It’s a scenario straight out of Cold War-era science fiction: A plucky adversary detonates a nuclear weapon dozens of miles above Middle America. The goal isn’t to incinerate St. Louis, but rather to grind daily life from coast to coast to a halt.
A three-pronged electromagnetic pulse hits everything within line of sight of the blast, frying almost every electrical circuit it touches. It’s as if lightning struck every house in every city within a day’s drive at once. The pulse also couples with interstate power lines, both above and below ground, and ripples outward, overloading distant systems. Communications networks go silent, as do Wall Street trading floors, air traffic control towers and intensive care units across the region. Water taps and gas station pumps go dry. Grocery shelves quickly go empty. In the best-case scenario, society laments its over-dependence on electronics and patiently learns how to pick up the pieces in the new dark ages.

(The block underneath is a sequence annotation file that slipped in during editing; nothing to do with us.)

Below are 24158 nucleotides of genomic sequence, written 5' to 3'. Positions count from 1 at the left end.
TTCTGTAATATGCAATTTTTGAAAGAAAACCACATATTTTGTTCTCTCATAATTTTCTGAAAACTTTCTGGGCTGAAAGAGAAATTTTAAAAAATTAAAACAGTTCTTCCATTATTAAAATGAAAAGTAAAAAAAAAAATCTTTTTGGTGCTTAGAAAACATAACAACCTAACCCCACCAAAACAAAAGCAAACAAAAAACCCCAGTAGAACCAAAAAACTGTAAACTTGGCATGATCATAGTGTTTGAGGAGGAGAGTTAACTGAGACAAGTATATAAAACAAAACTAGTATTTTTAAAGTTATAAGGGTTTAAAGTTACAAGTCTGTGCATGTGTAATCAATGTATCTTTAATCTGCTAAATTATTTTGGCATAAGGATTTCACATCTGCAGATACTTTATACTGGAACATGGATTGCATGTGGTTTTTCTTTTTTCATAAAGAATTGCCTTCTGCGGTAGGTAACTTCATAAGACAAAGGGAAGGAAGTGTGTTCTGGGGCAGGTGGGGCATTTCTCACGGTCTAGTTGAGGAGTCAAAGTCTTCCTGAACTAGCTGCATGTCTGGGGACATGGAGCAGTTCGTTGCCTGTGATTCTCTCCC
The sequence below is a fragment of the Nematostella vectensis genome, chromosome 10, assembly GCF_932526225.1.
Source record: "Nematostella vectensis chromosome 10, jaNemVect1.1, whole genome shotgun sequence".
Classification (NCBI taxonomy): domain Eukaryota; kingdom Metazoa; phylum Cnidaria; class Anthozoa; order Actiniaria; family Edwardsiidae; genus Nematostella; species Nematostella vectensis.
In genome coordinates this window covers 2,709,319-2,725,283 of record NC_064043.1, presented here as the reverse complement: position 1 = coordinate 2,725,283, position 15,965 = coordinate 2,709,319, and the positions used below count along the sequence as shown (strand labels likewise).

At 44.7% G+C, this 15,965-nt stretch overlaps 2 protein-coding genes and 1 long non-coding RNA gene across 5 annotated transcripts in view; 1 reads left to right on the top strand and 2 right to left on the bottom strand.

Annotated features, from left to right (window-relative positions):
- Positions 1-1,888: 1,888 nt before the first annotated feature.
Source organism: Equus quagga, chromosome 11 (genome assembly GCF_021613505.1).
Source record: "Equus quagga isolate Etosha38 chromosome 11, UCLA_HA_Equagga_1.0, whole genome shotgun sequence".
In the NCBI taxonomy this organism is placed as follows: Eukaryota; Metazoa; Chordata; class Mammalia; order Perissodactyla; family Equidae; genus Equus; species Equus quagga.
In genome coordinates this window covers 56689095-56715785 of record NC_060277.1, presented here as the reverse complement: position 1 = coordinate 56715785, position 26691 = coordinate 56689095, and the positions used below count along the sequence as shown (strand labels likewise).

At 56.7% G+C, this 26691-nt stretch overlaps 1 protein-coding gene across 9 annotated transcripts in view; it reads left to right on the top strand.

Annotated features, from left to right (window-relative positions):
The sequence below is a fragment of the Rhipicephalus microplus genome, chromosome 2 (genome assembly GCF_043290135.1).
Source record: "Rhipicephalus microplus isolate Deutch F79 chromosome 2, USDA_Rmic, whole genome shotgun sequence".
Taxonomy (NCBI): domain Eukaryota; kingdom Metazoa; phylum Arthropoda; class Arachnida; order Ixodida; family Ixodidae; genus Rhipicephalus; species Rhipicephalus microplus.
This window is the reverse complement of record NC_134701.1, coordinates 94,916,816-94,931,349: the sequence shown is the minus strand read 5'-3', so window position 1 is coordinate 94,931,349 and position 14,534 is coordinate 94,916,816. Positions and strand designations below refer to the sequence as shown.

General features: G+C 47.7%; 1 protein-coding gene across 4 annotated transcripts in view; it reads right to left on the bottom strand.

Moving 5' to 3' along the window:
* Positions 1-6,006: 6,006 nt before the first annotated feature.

Depending on which group of scientists you believe, the threat of a high-altitude electromagnetic pulse, or EMP, attack can range from an overhyped doomsayer fever dream to a grievously overlooked and near-existential threat to the United States – one in which the detonation of a single nuclear device above the Earth’s atmosphere could wipe out 90 percent of the U.S. population (and a sizable chunk of Canada’s, to boot) within a year. The reality, as tends to be the case, is somewhere in between.
The politicization of the issue, along with the highly classified nature of U.S. research into the weapons, makes the EMP issue a difficult one to assess. Nonetheless, with North Korean state media over the past year repeatedly threatening a high-altitude EMP attack against the U.S. – and with the North moving rapidly toward both a high-yield weapon (which is likely needed to pose a major EMP threat to the U.S.) and the ballistic missile capability needed to deliver it – the debate over the severity of the threat is certainly consequential. Given how quickly the crisis on the Korean Peninsula could break in any number of directions at the moment, any potentially relevant factor such as EMP merits scrutiny.